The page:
The Summersell Center for Southern History’s Public History Initiative partners students with on-campus and local organizations, such as the Gorgas House, W.H. Hoole Special Collections Library, and local churches and clubs, to conduct research and create projects that communicate their history to the public. Projects include a variety of end-products, such as curating an oral history exhibit, helping lay the groundwork for a Tuscaloosa civil rights trail, writing scripts for museum and campus tours, designing informational pamphlets, and maintaining websites detailing the progress of each of the projects.
Professor John Giggie, Director of the Summersell Center, is very excited about the internships. He hopes to help students see how to “link history in the classroom with history in the community.” He also believes in the importance of giving history students a creative research outlet. Dr. Giggie says that though the research paper remains vital to the historian’s craft, professors should also offer students “opportunities to create different kinds of historical experiences apart from the research paper.” These projects are as analytical and research-driven as the traditional paper, he says, but by working in mediums that are more accessible to the public, these students are able to share what they have learned with people on campus and in the community.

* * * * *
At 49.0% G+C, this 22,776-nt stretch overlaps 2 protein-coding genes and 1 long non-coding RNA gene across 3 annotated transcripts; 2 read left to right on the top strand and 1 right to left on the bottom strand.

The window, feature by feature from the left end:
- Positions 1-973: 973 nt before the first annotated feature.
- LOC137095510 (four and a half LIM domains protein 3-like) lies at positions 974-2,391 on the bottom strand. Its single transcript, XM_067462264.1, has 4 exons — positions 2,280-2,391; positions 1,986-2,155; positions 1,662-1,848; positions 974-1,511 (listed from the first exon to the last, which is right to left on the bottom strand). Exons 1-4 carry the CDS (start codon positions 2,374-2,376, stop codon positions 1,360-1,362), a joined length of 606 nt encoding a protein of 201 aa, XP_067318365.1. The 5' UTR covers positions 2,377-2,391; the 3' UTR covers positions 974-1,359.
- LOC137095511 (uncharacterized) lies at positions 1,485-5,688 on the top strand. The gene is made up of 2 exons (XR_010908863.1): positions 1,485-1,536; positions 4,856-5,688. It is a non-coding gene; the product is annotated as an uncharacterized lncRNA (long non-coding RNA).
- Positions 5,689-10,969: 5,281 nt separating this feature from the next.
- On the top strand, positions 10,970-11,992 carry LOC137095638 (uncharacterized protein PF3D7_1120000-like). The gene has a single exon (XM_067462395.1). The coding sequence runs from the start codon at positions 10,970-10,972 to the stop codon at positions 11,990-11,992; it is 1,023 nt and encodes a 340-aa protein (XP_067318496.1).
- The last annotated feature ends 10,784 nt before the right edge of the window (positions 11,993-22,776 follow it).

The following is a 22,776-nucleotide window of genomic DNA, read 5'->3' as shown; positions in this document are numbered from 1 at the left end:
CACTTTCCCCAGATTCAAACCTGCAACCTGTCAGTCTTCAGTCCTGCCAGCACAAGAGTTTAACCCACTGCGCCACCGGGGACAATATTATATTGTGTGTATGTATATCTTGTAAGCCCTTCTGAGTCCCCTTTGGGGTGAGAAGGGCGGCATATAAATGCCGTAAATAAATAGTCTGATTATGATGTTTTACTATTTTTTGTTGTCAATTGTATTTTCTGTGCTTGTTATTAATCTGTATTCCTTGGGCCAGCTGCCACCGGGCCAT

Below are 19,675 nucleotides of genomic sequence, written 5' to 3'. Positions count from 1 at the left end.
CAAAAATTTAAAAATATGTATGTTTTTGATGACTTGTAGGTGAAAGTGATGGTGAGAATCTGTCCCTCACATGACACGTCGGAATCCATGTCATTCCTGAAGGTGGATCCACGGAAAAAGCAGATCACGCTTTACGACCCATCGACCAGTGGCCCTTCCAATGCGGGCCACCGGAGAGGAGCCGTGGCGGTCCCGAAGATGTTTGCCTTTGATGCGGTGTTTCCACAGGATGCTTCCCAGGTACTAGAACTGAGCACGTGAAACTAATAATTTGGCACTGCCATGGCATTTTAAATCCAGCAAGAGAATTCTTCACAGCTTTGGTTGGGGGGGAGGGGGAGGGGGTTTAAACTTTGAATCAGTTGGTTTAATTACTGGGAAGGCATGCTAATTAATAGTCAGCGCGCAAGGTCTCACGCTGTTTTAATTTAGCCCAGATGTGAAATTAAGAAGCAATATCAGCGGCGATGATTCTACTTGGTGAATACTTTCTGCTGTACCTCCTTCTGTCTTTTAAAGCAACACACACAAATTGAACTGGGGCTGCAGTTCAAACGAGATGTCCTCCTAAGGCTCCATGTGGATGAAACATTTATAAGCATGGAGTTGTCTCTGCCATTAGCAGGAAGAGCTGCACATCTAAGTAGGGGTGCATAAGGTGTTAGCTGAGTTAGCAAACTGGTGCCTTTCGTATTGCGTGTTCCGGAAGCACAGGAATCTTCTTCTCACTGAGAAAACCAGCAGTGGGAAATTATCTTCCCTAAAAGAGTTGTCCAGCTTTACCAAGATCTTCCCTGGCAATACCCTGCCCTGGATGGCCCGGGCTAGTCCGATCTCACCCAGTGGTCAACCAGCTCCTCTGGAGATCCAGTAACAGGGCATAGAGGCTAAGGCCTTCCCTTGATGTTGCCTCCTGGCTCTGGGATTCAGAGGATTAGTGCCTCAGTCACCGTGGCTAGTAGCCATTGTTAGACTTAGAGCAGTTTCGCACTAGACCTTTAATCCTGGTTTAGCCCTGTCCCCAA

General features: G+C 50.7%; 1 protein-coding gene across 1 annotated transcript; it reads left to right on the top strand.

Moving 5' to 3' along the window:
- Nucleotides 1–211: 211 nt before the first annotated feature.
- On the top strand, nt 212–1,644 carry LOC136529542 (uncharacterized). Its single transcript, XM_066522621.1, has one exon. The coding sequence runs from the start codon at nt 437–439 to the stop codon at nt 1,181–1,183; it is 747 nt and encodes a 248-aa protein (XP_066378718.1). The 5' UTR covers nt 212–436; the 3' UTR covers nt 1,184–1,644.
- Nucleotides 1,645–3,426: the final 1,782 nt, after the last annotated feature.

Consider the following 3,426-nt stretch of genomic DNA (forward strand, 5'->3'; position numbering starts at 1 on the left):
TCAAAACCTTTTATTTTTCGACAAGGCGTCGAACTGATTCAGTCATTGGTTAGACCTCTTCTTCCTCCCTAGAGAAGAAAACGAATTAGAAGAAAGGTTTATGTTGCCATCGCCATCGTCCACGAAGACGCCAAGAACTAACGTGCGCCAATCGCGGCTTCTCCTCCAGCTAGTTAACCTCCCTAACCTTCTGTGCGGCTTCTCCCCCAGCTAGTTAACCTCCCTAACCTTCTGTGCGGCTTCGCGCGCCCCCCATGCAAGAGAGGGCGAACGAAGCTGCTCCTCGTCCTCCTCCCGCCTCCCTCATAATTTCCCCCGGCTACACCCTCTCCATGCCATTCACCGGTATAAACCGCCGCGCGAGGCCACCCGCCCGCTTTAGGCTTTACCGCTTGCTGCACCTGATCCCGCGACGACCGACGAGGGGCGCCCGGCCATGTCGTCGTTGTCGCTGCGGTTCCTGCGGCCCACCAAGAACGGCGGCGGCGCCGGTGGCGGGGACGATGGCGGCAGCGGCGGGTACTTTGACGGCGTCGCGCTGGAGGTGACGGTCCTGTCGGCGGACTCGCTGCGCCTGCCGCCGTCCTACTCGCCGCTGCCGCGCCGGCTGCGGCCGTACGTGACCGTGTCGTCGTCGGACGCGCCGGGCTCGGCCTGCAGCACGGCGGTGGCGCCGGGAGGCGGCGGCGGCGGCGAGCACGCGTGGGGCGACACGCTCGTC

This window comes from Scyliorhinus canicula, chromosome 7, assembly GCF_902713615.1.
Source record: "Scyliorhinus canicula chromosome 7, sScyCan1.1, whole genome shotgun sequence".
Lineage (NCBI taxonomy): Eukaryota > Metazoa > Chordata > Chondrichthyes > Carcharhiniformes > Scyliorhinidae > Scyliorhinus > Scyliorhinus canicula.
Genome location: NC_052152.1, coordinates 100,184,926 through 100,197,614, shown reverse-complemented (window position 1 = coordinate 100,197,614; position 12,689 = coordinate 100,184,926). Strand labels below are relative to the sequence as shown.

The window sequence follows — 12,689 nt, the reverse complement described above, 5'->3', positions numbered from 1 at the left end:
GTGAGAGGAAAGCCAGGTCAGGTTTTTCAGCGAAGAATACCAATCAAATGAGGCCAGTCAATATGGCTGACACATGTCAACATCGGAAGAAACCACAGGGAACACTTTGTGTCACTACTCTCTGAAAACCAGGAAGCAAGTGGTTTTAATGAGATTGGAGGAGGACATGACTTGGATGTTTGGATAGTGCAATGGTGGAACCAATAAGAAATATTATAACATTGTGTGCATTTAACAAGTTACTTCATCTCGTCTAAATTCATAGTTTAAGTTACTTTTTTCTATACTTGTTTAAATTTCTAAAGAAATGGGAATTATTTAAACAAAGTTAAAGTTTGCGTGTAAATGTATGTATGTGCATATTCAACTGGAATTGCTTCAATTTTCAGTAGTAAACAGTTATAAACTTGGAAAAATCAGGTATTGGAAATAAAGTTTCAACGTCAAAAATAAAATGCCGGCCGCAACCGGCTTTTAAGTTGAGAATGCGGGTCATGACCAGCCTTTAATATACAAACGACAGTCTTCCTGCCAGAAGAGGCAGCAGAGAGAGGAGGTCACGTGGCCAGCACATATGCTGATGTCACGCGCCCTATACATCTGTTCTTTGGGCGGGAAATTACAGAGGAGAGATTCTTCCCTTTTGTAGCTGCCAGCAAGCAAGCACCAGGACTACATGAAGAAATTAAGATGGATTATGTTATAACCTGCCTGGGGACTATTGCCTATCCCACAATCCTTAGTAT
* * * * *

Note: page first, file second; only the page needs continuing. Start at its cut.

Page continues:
Each of the internships highlight aspects of southern history, though Dr. Giggie says the project “doesn’t preclude any kind of ambition or any interest.” He encourages students who are interested in other areas of history or in career paths outside of history to consider pursuing an internship, as the skills the interns learn are needed across all fields of endeavor. The interns will be working to integrate traditional historical skills with technology, social media, and digital humanities. “The ability to articulate your experience,” Dr. Giggie says, “and the ability to see how history develops [are] skills that are in need in the business world.”